Detection of desmethyldiazepam and diazepam in brain of different species and plants
Unseld E, Krishna DR, Fischer C, Klotz U.
Dr. Margarete Fischer-Bosch-Institut für Klinische Pharmakologie,
Stuttgart, Federal Republic of Germany.
Biochem Pharmacol. 1989 Aug 1;38(15):2473-8.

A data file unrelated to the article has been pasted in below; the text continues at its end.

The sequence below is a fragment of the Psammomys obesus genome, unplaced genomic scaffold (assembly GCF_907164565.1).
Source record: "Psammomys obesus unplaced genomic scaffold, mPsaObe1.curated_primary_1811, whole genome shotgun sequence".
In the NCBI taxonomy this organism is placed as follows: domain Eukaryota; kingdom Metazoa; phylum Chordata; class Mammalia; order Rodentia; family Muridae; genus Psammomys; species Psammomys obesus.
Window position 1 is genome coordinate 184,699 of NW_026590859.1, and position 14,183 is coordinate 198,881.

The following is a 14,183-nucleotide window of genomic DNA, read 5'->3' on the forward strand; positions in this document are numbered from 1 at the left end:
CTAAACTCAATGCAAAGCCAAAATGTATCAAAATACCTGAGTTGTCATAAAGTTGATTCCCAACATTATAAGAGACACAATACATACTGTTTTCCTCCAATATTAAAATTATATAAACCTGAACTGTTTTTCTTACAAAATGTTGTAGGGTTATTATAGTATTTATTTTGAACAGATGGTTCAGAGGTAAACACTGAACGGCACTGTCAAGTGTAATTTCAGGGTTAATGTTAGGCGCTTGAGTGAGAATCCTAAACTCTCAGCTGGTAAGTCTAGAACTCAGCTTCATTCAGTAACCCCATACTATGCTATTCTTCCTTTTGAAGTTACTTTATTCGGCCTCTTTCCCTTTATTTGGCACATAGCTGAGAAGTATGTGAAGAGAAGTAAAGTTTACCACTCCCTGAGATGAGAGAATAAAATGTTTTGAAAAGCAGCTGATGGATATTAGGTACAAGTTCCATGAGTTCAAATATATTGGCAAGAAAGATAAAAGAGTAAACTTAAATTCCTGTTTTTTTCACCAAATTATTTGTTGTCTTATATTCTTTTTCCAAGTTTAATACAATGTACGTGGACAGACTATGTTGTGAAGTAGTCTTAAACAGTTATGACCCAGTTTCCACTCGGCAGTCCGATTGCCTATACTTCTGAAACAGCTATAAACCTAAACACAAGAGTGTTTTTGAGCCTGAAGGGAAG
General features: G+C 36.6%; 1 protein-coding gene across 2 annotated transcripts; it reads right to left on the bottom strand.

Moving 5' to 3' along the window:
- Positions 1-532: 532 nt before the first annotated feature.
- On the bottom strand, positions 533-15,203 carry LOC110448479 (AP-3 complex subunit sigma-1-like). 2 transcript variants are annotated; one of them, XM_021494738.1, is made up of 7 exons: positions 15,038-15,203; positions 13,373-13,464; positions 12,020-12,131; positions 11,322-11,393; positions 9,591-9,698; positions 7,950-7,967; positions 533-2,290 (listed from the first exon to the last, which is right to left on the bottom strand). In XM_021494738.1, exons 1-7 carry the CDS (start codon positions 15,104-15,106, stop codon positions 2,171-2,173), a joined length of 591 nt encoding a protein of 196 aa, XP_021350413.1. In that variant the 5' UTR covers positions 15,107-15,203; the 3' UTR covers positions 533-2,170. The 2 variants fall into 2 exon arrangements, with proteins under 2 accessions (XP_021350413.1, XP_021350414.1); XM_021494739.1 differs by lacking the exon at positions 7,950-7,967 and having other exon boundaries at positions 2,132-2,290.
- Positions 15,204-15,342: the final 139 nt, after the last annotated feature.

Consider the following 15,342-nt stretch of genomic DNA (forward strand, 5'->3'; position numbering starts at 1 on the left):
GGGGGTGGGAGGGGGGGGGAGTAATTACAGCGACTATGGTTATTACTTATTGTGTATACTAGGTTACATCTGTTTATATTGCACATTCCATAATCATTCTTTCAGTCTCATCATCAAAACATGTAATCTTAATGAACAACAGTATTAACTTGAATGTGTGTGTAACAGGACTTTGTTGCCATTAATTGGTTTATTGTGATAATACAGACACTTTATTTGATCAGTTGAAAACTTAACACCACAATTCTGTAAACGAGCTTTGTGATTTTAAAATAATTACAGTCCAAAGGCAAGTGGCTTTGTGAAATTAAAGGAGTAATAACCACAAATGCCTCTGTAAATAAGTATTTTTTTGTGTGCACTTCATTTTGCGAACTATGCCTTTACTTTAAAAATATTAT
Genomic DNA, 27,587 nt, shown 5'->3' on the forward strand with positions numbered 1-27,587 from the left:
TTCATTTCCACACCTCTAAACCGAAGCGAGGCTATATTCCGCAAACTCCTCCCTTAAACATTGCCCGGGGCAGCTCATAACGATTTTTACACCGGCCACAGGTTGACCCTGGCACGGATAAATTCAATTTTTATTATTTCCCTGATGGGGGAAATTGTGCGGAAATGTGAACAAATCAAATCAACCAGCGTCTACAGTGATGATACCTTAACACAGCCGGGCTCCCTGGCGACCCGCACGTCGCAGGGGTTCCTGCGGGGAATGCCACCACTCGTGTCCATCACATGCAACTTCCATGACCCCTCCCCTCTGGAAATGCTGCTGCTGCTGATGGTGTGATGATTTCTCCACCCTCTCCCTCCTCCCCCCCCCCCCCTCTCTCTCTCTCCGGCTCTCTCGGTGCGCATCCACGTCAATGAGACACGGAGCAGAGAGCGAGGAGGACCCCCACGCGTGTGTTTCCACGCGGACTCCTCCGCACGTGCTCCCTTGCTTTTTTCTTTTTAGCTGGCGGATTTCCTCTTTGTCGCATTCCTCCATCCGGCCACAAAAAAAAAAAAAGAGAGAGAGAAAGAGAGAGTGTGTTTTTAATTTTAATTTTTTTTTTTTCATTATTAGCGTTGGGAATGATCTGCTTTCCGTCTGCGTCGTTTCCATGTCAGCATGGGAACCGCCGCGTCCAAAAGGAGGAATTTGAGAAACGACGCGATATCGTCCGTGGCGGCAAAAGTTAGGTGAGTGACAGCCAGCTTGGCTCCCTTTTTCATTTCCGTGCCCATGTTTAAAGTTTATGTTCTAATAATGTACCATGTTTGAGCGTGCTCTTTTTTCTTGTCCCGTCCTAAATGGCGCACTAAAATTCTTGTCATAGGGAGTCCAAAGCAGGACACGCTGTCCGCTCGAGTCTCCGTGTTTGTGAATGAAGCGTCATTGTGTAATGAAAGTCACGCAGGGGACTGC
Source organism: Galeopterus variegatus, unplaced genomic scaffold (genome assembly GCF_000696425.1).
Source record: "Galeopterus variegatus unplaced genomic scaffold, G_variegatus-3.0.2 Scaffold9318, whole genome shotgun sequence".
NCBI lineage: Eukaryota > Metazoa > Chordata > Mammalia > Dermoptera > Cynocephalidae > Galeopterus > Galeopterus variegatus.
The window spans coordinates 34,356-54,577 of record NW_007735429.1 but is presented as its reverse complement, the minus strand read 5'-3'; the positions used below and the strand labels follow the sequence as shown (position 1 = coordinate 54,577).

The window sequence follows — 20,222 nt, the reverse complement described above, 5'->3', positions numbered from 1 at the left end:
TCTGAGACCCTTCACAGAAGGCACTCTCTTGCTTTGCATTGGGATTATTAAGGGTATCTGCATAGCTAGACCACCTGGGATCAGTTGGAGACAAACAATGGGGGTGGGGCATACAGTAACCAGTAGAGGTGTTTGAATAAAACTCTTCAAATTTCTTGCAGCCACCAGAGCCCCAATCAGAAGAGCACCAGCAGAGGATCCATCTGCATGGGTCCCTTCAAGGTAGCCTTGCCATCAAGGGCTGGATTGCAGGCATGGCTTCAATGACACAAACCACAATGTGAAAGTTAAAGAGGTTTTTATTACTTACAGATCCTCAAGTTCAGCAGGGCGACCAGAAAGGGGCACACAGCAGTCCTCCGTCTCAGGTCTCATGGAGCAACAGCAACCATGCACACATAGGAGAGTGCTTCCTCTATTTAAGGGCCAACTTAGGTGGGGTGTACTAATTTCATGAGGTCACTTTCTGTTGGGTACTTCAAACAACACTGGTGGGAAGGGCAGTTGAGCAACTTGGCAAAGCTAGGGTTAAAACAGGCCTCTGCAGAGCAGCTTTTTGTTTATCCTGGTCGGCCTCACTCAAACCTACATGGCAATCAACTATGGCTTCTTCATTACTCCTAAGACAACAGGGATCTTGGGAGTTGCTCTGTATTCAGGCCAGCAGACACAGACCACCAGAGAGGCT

Recent data suggest that desmethyldiazepam (DD), a major metabolite of several benzodiazepines (BZD), might be of natural origin. Therefore we tried to quantify DD and diazepam (D) in animals during maturation (e.g. hen, chicken, eggs), in brain of species at different evolutionary stages e.g. salmon, frog, monitor/reptile, rat, cat, dog, deer, bovine) including newborn and adult humans. Since low concentrations of DD (range 0.01-0.04 ng/g wet wt) and D (range 0.005-0.02 ng/g) could be measured in different species by sensitive and specific mass spectrometry (GC-MS), we analysed also several plants (e.g. maize corn, lentils, potatoes, soybeans, rice, mushrooms). Again, DD and D could be detected in low amounts (0.005-0.05 ng/g) in some plant products. This would suggest that DD and D might be of natural origin and incorporated via the foodchain into the animal and human body. The biological role or clinical relevance of these intriguing findings need still to be elucidated.
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